Poet in Motion

Western Mail (Cardiff, Wales), March 6, 2004 | Go to article overview
Save to active project

Poet in Motion

Byline: By Mario Basini Western Mail

Mario Basini speaks to poet Owen Sheers about his first book of prose, The Dust Diaries, and why he's inherited his ancestor's wanderlust

THE soulful blue eyes, fashion model looks and tousled black hair may epitomise the image of the romantic young poet. But ask Owen Sheers whether he would prefer playing rugby for Wales to writing verse, and, even in these troubled times for our national game the answer will be a resounding yes.

He could have been a contender had not his career as a scrum-half been cut short by injury. He played for Gwent Schools, some high quality second-class sides such as Pontypool and Blaina and university teams before a repeatedly dislocated shoulder forced him to retire.

Instead he concentrated on his burgeoning career as a writer. His talent was so precious that at 29 his reputation as the brilliant future of Welsh writing has been around for so long it already seems a clichA. When his first collection of poetry, The Blue Book, came out four years ago it was greeted by a chorus of praise.

One bedazzled critic compared him to Keats. The book was shortlisted as The Welsh Book of the Year. The few dissenting voices were drowned in the cacophony of acclaim. Soon the Independent on Sunday had named his as one of Britain's best 30 young writers.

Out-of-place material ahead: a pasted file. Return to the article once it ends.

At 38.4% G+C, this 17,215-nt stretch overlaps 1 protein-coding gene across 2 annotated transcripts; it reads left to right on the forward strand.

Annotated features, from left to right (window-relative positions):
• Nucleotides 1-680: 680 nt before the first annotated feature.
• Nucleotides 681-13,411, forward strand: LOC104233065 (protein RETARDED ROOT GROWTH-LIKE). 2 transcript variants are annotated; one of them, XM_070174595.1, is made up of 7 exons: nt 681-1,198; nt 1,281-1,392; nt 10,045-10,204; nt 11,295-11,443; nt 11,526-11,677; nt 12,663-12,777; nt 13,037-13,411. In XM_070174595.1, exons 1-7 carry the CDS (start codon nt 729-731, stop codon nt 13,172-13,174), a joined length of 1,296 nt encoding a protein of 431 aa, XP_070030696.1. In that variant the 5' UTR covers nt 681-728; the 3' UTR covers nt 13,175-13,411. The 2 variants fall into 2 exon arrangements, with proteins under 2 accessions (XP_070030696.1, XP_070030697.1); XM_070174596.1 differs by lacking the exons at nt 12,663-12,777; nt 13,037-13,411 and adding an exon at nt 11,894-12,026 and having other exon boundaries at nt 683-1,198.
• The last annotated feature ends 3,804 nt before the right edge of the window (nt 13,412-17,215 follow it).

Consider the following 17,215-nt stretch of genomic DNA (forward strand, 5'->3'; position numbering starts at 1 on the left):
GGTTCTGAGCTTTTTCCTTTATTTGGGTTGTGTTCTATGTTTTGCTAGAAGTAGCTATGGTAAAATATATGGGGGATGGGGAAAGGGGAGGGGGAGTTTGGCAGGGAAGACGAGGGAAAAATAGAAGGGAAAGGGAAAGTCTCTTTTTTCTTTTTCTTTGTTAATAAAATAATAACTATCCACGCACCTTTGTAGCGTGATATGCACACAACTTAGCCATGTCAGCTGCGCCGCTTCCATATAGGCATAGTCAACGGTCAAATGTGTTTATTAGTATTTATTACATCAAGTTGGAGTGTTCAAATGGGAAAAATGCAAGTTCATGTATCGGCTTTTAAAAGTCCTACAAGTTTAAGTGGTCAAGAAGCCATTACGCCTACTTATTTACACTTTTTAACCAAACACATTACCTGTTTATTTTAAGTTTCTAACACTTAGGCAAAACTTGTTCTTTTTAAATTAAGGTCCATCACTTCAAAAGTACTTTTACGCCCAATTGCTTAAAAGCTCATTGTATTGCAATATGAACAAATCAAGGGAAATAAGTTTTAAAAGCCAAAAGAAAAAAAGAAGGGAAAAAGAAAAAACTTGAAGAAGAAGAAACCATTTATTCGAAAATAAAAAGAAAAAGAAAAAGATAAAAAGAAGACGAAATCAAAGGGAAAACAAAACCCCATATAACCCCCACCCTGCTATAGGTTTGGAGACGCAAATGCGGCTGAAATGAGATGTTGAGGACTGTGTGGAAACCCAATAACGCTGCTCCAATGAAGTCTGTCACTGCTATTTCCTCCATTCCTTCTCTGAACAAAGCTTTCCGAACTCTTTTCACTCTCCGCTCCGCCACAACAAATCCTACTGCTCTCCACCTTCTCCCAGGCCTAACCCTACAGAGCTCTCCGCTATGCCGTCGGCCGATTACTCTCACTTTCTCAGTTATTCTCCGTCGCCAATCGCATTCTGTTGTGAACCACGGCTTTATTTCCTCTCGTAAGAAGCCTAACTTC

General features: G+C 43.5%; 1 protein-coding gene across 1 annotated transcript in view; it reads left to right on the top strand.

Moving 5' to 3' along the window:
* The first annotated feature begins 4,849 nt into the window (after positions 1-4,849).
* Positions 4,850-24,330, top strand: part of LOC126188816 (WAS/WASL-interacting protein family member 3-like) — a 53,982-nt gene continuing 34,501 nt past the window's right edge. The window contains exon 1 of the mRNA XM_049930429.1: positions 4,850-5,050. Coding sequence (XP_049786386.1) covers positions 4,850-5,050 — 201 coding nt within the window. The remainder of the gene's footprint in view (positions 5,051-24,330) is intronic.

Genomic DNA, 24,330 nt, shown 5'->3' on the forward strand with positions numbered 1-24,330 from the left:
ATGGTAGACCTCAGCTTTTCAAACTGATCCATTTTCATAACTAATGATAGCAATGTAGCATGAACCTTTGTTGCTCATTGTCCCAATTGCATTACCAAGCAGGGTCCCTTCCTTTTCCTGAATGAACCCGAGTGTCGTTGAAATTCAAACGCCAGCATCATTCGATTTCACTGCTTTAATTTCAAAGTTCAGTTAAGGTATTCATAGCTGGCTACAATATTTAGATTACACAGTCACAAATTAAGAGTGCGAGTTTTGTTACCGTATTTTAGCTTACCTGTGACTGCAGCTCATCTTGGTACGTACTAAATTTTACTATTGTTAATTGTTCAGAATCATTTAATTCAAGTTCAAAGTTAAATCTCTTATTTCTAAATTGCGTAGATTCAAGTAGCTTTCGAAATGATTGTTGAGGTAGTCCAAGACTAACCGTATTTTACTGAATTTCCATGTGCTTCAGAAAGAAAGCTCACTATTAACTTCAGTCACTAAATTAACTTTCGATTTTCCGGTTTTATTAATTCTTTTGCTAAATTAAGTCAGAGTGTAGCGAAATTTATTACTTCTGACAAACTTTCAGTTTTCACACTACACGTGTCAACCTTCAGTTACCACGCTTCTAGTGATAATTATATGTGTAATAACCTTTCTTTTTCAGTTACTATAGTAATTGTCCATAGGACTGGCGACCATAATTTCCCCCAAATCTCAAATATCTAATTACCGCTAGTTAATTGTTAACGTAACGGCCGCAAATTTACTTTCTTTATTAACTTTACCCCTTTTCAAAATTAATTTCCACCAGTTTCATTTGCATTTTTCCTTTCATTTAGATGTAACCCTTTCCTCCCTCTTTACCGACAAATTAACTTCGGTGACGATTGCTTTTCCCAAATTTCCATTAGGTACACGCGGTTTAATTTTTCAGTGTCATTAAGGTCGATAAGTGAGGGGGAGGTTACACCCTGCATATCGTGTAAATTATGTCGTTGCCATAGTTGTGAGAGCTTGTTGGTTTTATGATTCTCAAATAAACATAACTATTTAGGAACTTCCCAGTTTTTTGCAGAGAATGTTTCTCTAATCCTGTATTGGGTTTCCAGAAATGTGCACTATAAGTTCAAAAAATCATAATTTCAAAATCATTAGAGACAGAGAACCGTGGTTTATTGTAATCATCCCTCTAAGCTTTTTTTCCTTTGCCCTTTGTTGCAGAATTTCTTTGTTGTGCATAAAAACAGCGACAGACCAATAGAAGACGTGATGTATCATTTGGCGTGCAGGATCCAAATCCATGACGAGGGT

His former tutor on the MA course in creative writing at the University of East Anglia, Andrew Motion, named him the poet for the new Millennium.

Nor was his impact merely a matter of his literary worth. The novelist Louis de Bernieres declared that when he wrote Captain Corelli's Mandolin he envisaged its Italian hero as looking just like Sheers.

Now four years after the appearance of The Blue Book little has changed with the publication of his first book of prose, The Dust Diaries. It tells the story of one of Sheers's ancestors, Arthur Cripps, himself a lyric poet, who as a missionary spent a lifetime ministering to the Africans in the British colony of Southern Rhodesia.

Once again the reviews have been overwhelmingly positive, even if the occasional hostile critic has this time made enough noise to be noticed. While the Independent on Sunday and The Sunday Times waxed lyrical over its quality Alexandra Fuller in The Guardian gave him, to use Sheers's own phrase redolent of his rugby days, 'a good kicking.'

The Dust Diaries tells a gripping story in a carefully-wrought prose that occasionally crystallises into passages of considerable beauty. The description of the rape of a young African girl by a group of out-of-control British soldiers during World War I is told with a poet's precise and dispassionate command of telling detail. 'The line between the black skin of her foot and the pale skin of her soles was so neat it looked as if she had dipped both feet in a fine chalk dust.'

The lack of manipulative emotion in the passage makes its horror twice as telling.

Arthur Cripps's life, played out against the vast backcloth of the African plains and mountain ranges, was one of quiet heroism made all the more admirable by his obvious human flaws. As a young curate in England, he falls in love with a young woman and makes her pregnant.